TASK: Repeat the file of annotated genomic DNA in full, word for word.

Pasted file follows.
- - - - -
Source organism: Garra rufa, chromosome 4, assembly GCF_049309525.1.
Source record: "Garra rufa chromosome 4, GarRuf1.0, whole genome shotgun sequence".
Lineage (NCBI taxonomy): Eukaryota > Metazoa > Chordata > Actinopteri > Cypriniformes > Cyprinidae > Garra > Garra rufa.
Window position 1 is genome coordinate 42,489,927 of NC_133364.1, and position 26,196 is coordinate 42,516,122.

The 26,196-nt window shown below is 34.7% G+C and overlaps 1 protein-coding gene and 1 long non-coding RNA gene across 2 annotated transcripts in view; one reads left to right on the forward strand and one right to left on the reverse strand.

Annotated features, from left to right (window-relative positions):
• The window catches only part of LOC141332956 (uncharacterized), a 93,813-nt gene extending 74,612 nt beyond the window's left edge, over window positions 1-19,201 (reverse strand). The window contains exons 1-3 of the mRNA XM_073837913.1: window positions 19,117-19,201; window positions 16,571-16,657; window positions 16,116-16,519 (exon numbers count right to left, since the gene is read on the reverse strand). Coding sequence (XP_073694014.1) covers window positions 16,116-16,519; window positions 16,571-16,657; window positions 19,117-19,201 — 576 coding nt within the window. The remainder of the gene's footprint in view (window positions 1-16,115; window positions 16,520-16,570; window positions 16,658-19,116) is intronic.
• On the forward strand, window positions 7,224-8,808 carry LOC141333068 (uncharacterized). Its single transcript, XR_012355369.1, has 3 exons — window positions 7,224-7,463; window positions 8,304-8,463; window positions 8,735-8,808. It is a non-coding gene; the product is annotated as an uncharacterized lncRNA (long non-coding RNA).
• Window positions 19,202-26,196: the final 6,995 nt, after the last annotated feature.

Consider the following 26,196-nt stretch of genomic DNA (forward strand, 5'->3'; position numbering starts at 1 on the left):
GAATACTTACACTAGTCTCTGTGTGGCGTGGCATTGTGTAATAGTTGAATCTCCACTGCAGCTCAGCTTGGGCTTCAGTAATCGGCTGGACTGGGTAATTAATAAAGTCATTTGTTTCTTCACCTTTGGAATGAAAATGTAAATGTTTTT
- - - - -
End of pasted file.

Source organism: Garra rufa, chromosome 4, assembly GCF_049309525.1.
Source record: "Garra rufa chromosome 4, GarRuf1.0, whole genome shotgun sequence".
Lineage (NCBI taxonomy): Eukaryota > Metazoa > Chordata > Actinopteri > Cypriniformes > Cyprinidae > Garra > Garra rufa.
Window position 1 is genome coordinate 42,489,927 of NC_133364.1, and position 26,196 is coordinate 42,516,122.

The 26,196-nt window shown below is 34.7% G+C and overlaps 1 protein-coding gene and 1 long non-coding RNA gene across 2 annotated transcripts in view; one reads left to right on the forward strand and one right to left on the reverse strand.

Annotated features, from left to right (window-relative positions):
• The window catches only part of LOC141332956 (uncharacterized), a 93,813-nt gene extending 74,612 nt beyond the window's left edge, over window positions 1-19,201 (reverse strand). The window contains exons 1-3 of the mRNA XM_073837913.1: window positions 19,117-19,201; window positions 16,571-16,657; window positions 16,116-16,519 (exon numbers count right to left, since the gene is read on the reverse strand). Coding sequence (XP_073694014.1) covers window positions 16,116-16,519; window positions 16,571-16,657; window positions 19,117-19,201 — 576 coding nt within the window. The remainder of the gene's footprint in view (window positions 1-16,115; window positions 16,520-16,570; window positions 16,658-19,116) is intronic.
• On the forward strand, window positions 7,224-8,808 carry LOC141333068 (uncharacterized). Its single transcript, XR_012355369.1, has 3 exons — window positions 7,224-7,463; window positions 8,304-8,463; window positions 8,735-8,808. It is a non-coding gene; the product is annotated as an uncharacterized lncRNA (long non-coding RNA).
• Window positions 19,202-26,196: the final 6,995 nt, after the last annotated feature.

Consider the following 26,196-nt stretch of genomic DNA (forward strand, 5'->3'; position numbering starts at 1 on the left):
GAATACTTACACTAGTCTCTGTGTGGCGTGGCATTGTGTAATAGTTGAATCTCCACTGCAGCTCAGCTTGGGCTTCAGTAATCGGCTGGACTGGGTAATTAATAAAGTCATTTGTTTCTTCACCTTTGGAATGAAAATGTAAATGTTTTT